According to them, the Bill has been able to capture most of the concerns and discussions around data privacy and data protection in India. Further, through the Bill, the Expert Committee has attempted to plug the loopholes of the existing data protection regime in India and formulate a data protection law that will cater to the dynamic needs of the digitized Indian society.
While efforts for formulating the Bill have to be lauded, it must be noted that the Bill has to be refined further to clarify certain provisions, remove wide discretionary powers of the state and specify “appropriate mechanisms” for obtaining consent,” says Sheril Jose, AGM - Cyber Security, Emcure, a Pune-based healthcare organization.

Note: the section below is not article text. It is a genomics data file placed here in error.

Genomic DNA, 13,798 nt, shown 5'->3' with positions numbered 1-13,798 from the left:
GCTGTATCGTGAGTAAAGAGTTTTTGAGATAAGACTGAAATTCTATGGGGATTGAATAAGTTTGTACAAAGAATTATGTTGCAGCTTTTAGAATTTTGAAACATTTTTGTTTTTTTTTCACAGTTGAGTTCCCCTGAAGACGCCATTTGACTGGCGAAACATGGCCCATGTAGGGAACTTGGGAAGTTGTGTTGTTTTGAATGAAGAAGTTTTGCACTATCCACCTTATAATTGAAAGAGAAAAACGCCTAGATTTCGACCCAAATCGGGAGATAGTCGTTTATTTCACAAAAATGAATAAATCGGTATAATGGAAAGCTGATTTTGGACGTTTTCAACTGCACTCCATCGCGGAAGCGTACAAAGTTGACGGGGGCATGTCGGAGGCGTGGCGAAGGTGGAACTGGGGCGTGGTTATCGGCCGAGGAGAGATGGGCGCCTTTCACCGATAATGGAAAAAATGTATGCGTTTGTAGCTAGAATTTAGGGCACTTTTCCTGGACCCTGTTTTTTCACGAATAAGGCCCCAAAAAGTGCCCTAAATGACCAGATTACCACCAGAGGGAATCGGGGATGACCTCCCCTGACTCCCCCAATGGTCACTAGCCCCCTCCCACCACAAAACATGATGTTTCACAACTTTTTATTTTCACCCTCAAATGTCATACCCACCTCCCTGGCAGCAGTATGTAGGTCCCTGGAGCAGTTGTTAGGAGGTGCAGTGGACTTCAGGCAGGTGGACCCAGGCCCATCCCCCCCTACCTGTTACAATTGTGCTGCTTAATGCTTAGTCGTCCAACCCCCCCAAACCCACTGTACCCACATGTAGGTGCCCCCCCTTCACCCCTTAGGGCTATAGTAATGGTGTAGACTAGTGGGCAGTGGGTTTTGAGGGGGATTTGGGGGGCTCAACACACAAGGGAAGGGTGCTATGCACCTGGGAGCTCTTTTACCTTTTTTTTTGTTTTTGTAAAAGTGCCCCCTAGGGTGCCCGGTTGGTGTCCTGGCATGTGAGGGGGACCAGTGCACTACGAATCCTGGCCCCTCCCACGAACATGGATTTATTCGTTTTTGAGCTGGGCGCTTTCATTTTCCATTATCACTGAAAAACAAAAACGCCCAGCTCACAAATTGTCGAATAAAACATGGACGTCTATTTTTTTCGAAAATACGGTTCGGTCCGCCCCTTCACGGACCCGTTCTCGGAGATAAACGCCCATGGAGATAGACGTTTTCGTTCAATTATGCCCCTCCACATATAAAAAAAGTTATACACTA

“With data being one of the core assets of the digitized economy, the Bill has to be fine-tuned to maintain the delicate balance between an individual’s right to privacy and the ease of doing business in India and needs to be implemented properly,” Jose says adding that the success of the new law will depend on its effective implementation, adding that his organization is already evaluating and putting in place a blue print for all its employee data.
Creating a culture of compliance
“Right to Privacy, is a fundamental right that needs to be ‘protected’. In other words, patient data shouldn’t be compromised at any cost. It is necessary therefore, to create a culture that fosters free and fair digital economy that ensures empowerment, protection, progress and innovation and at the same time protecting the privacy of individual citizens,” said Subrata Bagchi, President - TCG Digital, a healthcare consultant firm.